Chickpeas Cake recipes
  • 25 mins (plus 6-18 hours rest)

  • Easy

  • 2-3 serves



125g CHICKPEAS FLOUR (=4,41oz=1 cup)

375g WATER bottled and room temperature (=13,23oz=1 ½ cup)

50g SEED (corn or sunflower or peanut) OIL (=1,76oz= ¼ cup)

8g TABLE SALT (=0,28oz=½ tbsp)



In a bowl, wisk flour and water.

Add salt and then seed oil, while keeping mixing with a wisk. Cover with a lid or plastic wrap and put it in the fridge. Let it rest minimum 6 hours, but the more the best (I opted for 18 hours).

Grease a low-edge 30cm diameter tray with abundant extra-virgin olive oil to make sure it doesn’t stick too much. Pour the mixture and drizzle with some extra-virgin olive oil. Bake at 220°C (428°F) fan-assisted mode for 15 minutes.

A real pleasure for the palate! You can eat chickpeas cake as it is, fill it with other ingredients (this is not conventional but I do it and I can swear it’s really yummy) or use it as a sandwich filling (traditional way of eating it). This last option is known as “cinque e cinque” (literally “five and five”): the name stood for the amount of money (lira, the old Italian currency) you needed to buy the chickpeas cake (five lira) and the bread (five lira)… about 0,01 € for the entire sandwich! There is also a richer option with “melanzane sotto pesto” (fried aubergines/eggplants slices marinated with oil,vinegar, garlic and chili pepper).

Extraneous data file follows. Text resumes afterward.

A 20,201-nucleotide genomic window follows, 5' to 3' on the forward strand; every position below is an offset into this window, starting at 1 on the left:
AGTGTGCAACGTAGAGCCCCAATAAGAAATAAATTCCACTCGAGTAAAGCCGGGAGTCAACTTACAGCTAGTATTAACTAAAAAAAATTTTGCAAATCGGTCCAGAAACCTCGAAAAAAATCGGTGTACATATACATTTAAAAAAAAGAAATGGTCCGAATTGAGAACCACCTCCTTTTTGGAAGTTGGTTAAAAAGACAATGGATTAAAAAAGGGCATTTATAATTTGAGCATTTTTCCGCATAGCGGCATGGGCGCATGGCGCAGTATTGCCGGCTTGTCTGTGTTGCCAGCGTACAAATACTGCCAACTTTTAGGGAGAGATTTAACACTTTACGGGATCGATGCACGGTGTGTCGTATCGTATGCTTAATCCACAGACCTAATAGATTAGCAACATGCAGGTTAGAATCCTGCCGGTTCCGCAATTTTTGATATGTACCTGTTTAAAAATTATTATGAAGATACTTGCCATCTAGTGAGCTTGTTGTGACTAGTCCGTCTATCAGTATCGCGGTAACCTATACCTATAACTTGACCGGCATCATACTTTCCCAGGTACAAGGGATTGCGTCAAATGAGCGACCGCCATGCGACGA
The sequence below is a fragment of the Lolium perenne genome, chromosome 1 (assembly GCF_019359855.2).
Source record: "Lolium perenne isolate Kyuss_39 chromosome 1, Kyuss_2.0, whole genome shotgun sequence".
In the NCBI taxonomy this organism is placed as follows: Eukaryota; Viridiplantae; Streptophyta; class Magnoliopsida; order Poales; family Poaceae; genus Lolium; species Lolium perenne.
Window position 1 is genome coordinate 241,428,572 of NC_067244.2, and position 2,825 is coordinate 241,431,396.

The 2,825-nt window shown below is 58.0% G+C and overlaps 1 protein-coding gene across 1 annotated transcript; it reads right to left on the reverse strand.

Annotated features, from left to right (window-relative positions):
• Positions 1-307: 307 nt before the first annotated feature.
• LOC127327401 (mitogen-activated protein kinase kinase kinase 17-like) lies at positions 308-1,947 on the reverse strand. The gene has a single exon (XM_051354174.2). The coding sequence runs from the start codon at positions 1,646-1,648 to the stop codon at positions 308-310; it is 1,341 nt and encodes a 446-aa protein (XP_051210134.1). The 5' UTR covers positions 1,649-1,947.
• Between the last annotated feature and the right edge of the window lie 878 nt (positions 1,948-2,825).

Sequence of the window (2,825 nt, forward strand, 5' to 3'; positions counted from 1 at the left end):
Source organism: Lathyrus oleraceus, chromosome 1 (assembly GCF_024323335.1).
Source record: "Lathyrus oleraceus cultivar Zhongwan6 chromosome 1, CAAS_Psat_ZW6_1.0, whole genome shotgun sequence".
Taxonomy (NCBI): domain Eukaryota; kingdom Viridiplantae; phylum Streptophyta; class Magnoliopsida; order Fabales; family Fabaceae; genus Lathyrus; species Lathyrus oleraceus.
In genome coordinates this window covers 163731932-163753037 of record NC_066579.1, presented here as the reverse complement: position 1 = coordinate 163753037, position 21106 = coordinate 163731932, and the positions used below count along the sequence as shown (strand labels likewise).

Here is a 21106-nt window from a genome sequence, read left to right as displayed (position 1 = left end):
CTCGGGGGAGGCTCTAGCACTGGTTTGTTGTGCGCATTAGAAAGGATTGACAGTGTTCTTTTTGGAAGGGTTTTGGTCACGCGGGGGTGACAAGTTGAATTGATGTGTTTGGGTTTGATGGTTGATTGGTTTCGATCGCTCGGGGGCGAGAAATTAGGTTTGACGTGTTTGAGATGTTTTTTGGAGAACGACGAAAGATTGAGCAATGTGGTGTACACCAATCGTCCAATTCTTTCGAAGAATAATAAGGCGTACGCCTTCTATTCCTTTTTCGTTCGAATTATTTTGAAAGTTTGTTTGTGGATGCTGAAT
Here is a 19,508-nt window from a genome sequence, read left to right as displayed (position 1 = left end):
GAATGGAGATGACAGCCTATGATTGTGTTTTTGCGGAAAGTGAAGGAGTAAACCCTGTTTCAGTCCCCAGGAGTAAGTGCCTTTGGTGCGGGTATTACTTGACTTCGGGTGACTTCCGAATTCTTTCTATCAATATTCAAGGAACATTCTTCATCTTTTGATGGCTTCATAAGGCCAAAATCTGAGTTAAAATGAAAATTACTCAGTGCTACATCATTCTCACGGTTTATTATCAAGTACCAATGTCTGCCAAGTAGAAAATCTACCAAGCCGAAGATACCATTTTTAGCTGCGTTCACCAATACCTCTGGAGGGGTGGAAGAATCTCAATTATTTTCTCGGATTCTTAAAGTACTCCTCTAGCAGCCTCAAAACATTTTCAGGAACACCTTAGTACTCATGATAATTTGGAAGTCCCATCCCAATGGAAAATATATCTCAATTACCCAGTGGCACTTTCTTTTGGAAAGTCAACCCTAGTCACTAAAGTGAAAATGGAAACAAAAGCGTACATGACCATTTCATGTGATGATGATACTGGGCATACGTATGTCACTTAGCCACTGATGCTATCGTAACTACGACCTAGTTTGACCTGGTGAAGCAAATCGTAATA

I’ve “stolen” this typical Livorno recipe from Paco Zanobini, an Italian chef I fully admire. For this reason, I used his preferred name “chickpeas cake” and didn’t name the recipe “farinata” (as many call it) as he would have become very angry with me! Buy the way, he might accept the name “cecina” as he never complained about this latter!